What I’m doing in this post is doing something that I hold very close to my heart. You may be aware that I have a couple of reading lists that I host on this blog. They cover topics that I’ve got a particular interest in or strength of knowledge or topics that I want to research further. They are lists that are constantly growing as I add to them anything I find that comes under their respective headings, titles that I’ve read or heard about or been recommended. And they’re editable by anyone, so please do feel free to add anything you think I’ve missed.
Here’s my one on gifted and talented characters in children’s literature.
Here’s my list of titles in children’s literature that reference menstruation.
It’s now time to add a third. I’ve always had a strong interest in the healing power of books – the bibliotherapy side of literature. I’m fascinated by the way that books help us to cope with the shadowy, inevitable darknesses of life. (Here’s a heartbreaking and wondrous Storify about the healing power of YA literature, for example)
So, because of that, and because of many other reasons to personal to elaborate at this point, my third list is one on bereavement in children’s literature.
What I want this list to be is simple. I want it to cover titles that explicitly address loss. That deal with the process of grieving – of sadness. I don’t endorse these books in any way. I do not guarantee them, nor explicitly recommend them. I am not a professional counsellor in any way and that needs to be noted due to the topic of the list.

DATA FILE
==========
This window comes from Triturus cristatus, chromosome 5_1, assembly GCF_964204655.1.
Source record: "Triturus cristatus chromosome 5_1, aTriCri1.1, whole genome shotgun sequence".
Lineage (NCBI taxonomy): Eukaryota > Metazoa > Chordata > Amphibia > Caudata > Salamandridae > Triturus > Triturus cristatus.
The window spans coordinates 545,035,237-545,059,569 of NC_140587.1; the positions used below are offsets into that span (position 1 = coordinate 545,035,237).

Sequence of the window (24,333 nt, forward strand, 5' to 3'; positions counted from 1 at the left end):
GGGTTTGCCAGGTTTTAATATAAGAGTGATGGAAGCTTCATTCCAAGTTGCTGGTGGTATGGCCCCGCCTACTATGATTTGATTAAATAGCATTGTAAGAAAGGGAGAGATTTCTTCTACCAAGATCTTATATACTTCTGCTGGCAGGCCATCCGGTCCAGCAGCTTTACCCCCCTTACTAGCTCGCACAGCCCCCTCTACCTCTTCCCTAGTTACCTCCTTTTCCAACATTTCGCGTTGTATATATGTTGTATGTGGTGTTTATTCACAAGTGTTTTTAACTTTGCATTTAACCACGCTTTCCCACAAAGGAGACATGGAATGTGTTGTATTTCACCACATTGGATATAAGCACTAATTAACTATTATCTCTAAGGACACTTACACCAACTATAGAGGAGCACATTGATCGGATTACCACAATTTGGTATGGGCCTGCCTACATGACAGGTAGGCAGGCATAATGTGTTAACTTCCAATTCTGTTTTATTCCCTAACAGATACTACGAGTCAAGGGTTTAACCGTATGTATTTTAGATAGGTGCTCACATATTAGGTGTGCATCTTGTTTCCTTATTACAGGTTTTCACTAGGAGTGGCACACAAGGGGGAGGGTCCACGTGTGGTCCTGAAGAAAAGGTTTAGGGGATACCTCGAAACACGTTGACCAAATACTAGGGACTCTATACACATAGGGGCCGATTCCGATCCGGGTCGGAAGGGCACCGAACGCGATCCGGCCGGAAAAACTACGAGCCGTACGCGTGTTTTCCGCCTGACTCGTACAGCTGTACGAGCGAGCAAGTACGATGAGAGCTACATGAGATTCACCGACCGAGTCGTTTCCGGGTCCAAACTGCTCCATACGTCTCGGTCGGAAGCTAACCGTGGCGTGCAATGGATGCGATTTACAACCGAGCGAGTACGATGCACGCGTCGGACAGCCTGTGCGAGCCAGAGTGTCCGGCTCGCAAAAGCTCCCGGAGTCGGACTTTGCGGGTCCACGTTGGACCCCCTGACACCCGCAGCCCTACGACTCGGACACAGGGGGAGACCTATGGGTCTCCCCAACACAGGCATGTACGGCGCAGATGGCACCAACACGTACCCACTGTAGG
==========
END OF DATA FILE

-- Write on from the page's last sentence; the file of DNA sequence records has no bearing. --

But what I do hope is that at some point, when questions are being asked that you may not know how to answer or even if you can, that one of these books may be able to help.
6 thoughts on “Children’s Literature and Bereavement”
Great topic. May I suggest Rabbityness by Jo Empson and Missing Mummy by Rebecca Cobb. Both picture books deal explicitly with loss and coping.
Massive thanks for these – they’re on now 🙂
I can’t work out how to edit the list, but you definitely need Badger’s Parting Gifts by Susan Varley (I end up in tears every time) and Rabbityness by Jo Empson (doesn’t work for me as much but I’m an exception) – both picture books
Happy to take suggestions via blog comments too! Thanks for these – they’re on. 🙂
I loved ‘Nation’ by Terry Pratchett, which is all about finding life after loss. I’m not sure if it’s YA though?
I know very little about Pratchett and this is a title that’s new to me, so I’ll have a look. Thank you! 🙂